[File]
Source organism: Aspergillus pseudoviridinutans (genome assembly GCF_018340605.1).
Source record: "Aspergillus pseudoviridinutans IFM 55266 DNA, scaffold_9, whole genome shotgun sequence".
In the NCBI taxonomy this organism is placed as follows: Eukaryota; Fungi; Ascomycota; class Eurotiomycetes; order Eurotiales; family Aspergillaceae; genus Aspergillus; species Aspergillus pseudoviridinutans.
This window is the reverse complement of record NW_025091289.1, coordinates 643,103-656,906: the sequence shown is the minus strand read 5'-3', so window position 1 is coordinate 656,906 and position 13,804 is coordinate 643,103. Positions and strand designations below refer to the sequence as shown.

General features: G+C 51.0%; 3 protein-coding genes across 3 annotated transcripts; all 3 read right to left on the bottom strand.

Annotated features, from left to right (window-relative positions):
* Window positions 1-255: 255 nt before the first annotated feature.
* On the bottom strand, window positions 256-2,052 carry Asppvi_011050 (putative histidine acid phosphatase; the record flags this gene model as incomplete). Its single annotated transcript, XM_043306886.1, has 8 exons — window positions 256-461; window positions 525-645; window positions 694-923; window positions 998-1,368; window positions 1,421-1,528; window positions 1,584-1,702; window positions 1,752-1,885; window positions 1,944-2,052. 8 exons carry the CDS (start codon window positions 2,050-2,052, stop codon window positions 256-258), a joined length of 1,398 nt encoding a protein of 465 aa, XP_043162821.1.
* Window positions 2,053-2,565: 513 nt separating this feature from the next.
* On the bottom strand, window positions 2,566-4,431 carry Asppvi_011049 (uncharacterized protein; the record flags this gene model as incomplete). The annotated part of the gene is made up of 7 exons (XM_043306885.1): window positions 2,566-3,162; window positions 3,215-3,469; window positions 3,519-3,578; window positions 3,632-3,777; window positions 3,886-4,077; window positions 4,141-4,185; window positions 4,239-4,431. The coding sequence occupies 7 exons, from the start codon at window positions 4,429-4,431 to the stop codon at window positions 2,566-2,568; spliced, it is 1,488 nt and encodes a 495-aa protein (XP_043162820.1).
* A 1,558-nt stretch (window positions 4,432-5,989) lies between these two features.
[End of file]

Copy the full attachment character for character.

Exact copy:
Source organism: Aspergillus pseudoviridinutans (genome assembly GCF_018340605.1).
Source record: "Aspergillus pseudoviridinutans IFM 55266 DNA, scaffold_9, whole genome shotgun sequence".
In the NCBI taxonomy this organism is placed as follows: Eukaryota; Fungi; Ascomycota; class Eurotiomycetes; order Eurotiales; family Aspergillaceae; genus Aspergillus; species Aspergillus pseudoviridinutans.
This window is the reverse complement of record NW_025091289.1, coordinates 643,103-656,906: the sequence shown is the minus strand read 5'-3', so window position 1 is coordinate 656,906 and position 13,804 is coordinate 643,103. Positions and strand designations below refer to the sequence as shown.

General features: G+C 51.0%; 3 protein-coding genes across 3 annotated transcripts; all 3 read right to left on the bottom strand.

Annotated features, from left to right (window-relative positions):
* Window positions 1-255: 255 nt before the first annotated feature.
* On the bottom strand, window positions 256-2,052 carry Asppvi_011050 (putative histidine acid phosphatase; the record flags this gene model as incomplete). Its single annotated transcript, XM_043306886.1, has 8 exons — window positions 256-461; window positions 525-645; window positions 694-923; window positions 998-1,368; window positions 1,421-1,528; window positions 1,584-1,702; window positions 1,752-1,885; window positions 1,944-2,052. 8 exons carry the CDS (start codon window positions 2,050-2,052, stop codon window positions 256-258), a joined length of 1,398 nt encoding a protein of 465 aa, XP_043162821.1.
* Window positions 2,053-2,565: 513 nt separating this feature from the next.
* On the bottom strand, window positions 2,566-4,431 carry Asppvi_011049 (uncharacterized protein; the record flags this gene model as incomplete). The annotated part of the gene is made up of 7 exons (XM_043306885.1): window positions 2,566-3,162; window positions 3,215-3,469; window positions 3,519-3,578; window positions 3,632-3,777; window positions 3,886-4,077; window positions 4,141-4,185; window positions 4,239-4,431. The coding sequence occupies 7 exons, from the start codon at window positions 4,429-4,431 to the stop codon at window positions 2,566-2,568; spliced, it is 1,488 nt and encodes a 495-aa protein (XP_043162820.1).
* A 1,558-nt stretch (window positions 4,432-5,989) lies between these two features.